Mammalian tubulins of defined isotype might be produced in a recombinant fashion. Attempts to do this in bacteria or yeast were not successful probably because of the complexity of mammalian tubulin biosynthesis. However, in 2013 assembly-competent human recombinant tubulin was obtained from baculovirus-infected insect cells [50]. In this first study, tubulins were tagged at their C-termini, with a His tag for human αIB (encoded by the TUBA1B gene) and a Flag tag for βIII (encoded by TUBB3). This strategy was subsequently used to purify recombinant tubulin with point mutations in βIII that cause congenital fibrosis of the extraocular muscles type 3 (CFEOM3) in man [51]. It was shown that disease-causing TUBB3 mutations severely affected kinesin function.

The baculovirus insect cell strategy [50] and the generation of a TOG-based tubulin affinity matrix [39] have opened up the field of tubulin research. For example, a TEV-protease-cleavable His-tag was added to the C-terminus of human βIII- or βIIB-tubulin, and these tubulins, expressed together with non-tagged human α-tubulin, were purified from insect cells, using a TOG-affinity-column as a last purification step [52,53]. This approach yielded pure and functional human β-tubulin, in dimers with either human or insect α-tubulin. In another approach, an internal His-tag was placed in the acetylation loop of α-tubulin, and βIII-tubulin was tagged with a PreScission protease-cleavable C-terminal FLAG-tag [54]. This yielded pure human recombinant tubulin dimers, in which the only exogenous modifications were the internal His-tag and five amino acids at the C-terminus of β-tubulin (remnants of the PreScission cleavage). In yet another approach, a modified TOG-affinity method was used to purify tubulin from a human embryonic kidney cell line (tsA 201); this yielded a fairly homogeneous tubulin isotype preparation because the tsa 201 cells express only few tubulin genes [55].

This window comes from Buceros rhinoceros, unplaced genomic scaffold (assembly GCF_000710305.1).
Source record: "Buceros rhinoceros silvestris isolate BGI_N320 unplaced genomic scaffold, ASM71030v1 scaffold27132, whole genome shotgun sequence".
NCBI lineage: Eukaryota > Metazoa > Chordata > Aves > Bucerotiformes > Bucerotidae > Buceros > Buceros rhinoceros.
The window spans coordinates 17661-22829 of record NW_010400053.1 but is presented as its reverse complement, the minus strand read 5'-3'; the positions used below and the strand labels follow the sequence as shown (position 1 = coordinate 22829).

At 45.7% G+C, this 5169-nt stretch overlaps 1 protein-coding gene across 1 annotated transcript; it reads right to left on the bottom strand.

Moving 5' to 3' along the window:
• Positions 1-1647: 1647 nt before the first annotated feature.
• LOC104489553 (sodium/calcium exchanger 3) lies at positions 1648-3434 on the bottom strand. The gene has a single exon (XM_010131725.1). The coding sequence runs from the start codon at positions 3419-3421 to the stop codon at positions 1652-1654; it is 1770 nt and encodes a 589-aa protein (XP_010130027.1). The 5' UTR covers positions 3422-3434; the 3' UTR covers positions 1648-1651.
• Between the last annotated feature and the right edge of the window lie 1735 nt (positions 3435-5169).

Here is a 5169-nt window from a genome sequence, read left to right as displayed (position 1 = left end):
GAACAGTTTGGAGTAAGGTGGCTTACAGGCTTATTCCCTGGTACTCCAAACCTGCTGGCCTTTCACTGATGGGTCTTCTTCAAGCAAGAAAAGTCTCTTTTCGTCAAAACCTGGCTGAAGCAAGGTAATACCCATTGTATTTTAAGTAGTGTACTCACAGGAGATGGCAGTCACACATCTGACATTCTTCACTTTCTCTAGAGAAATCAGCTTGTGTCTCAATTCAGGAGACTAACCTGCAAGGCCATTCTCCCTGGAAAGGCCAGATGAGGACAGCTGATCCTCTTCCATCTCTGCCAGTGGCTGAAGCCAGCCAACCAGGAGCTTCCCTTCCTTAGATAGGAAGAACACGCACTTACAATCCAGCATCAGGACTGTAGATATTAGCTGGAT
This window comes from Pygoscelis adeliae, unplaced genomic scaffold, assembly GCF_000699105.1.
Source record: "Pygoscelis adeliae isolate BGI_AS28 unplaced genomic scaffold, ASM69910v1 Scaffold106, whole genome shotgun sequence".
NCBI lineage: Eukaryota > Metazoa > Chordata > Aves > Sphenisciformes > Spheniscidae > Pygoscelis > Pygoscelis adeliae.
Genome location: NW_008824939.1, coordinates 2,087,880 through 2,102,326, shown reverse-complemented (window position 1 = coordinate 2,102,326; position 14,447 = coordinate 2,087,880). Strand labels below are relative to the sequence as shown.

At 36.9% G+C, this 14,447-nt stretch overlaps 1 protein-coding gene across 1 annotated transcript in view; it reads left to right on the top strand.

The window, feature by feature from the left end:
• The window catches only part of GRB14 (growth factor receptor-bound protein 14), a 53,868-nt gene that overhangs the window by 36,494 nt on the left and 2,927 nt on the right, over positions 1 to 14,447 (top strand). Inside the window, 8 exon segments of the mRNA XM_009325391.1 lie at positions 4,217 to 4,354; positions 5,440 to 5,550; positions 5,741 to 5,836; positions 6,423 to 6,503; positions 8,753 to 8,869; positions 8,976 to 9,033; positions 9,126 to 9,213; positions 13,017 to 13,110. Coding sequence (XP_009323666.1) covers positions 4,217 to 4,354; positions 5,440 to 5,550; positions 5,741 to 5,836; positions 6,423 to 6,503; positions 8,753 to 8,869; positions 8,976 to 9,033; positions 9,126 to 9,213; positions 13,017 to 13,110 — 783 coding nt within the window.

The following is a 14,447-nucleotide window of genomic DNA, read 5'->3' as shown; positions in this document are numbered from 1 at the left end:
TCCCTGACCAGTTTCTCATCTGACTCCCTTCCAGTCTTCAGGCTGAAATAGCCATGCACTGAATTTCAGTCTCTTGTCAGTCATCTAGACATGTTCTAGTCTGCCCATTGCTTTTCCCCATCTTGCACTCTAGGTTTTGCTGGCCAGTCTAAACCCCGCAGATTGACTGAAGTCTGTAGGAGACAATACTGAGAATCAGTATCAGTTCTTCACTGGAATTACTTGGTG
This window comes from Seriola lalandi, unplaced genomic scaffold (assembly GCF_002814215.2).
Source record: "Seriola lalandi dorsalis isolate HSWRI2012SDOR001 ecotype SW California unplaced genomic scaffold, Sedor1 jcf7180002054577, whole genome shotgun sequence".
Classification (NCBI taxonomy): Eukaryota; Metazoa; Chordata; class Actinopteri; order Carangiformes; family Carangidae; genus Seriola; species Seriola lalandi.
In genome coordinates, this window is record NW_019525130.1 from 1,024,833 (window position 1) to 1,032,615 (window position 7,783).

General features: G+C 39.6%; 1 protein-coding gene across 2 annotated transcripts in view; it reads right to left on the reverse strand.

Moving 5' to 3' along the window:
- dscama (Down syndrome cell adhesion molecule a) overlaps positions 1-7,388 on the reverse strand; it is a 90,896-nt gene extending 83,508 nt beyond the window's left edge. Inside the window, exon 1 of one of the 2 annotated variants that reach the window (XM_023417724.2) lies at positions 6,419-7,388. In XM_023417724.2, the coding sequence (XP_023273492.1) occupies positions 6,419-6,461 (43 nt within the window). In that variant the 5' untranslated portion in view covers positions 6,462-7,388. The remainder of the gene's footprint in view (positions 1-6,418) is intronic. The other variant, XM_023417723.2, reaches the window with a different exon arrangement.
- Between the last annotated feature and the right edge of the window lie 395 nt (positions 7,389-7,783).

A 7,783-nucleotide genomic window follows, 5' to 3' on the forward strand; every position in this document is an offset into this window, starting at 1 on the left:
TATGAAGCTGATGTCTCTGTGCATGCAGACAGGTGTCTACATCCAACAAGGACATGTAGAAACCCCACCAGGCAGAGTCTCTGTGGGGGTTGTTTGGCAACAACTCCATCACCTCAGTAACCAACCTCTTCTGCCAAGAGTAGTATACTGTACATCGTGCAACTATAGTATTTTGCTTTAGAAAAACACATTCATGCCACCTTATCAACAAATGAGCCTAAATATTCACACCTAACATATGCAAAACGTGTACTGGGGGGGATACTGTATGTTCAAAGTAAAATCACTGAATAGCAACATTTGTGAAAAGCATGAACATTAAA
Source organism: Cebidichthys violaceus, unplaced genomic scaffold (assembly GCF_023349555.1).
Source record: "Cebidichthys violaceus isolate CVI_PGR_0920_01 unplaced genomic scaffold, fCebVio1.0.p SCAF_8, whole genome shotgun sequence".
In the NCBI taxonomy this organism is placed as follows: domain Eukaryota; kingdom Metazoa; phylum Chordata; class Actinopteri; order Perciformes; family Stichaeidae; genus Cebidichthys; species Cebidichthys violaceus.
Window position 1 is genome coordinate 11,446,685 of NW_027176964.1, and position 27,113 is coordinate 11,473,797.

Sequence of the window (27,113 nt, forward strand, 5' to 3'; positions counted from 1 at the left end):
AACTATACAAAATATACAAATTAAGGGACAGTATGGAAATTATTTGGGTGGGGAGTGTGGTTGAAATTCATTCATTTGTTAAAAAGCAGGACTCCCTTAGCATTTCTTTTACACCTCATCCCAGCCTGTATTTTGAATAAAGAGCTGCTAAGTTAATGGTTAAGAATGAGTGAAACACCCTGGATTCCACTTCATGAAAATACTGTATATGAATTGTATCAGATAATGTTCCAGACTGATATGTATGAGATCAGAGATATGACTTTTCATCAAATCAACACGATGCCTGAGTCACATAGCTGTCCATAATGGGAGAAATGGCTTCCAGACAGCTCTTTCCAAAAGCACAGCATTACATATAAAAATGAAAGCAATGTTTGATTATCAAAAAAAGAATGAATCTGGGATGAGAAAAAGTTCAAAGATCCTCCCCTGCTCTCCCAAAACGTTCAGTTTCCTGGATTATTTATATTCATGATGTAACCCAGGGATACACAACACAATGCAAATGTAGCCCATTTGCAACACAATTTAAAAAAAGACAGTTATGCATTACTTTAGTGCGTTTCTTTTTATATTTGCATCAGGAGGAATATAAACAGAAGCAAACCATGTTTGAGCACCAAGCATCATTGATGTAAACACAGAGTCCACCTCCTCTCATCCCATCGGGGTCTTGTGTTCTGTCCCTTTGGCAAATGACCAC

Recently, the tubulin production protocol in insect cells was further optimized by co-expressing human αIB-tubulin, tagged at its N-terminus with a TEV-protease-cleavable His-tag and a two amino acid linker, and either βIII- or βIIB-tubulin, which were tagged at their C-termini with a TEV cleavage site followed by a small linker and a Strep II tag [56]. Affinity tag-free pure recombinant human αIB/βIII- or αIB/βIIB-tubulin dimers were obtained in high quantities using affinity columns for the N- and C-terminal tags, followed by TEV cleavage and some additional purification steps. Strikingly, these pure tubulin preparations revealed that variation in β-tubulin isotype leads to in vitro assembled MTs with different protofilament numbers. Moreover, consistent with previous results using brain-derived purified αβIII tubulin [49], MTs containing αIB/βIII-tubulin were found to be less stable than those containing αIB/βIIB-tubulin, both to spontaneous disassembly and depolymerization induced by MT regulators [56]. In conclusion, it is now possible to tap into the in vitro treasures of tubulin isotypes using defined tubulin preparations. This will increase mechanistic understanding of, for example, the regulation of MT dynamics in specific subcellular regions by tubulin isotype composition, or how tubulin mutations contribute to MT dysfunction in neuronal disorders.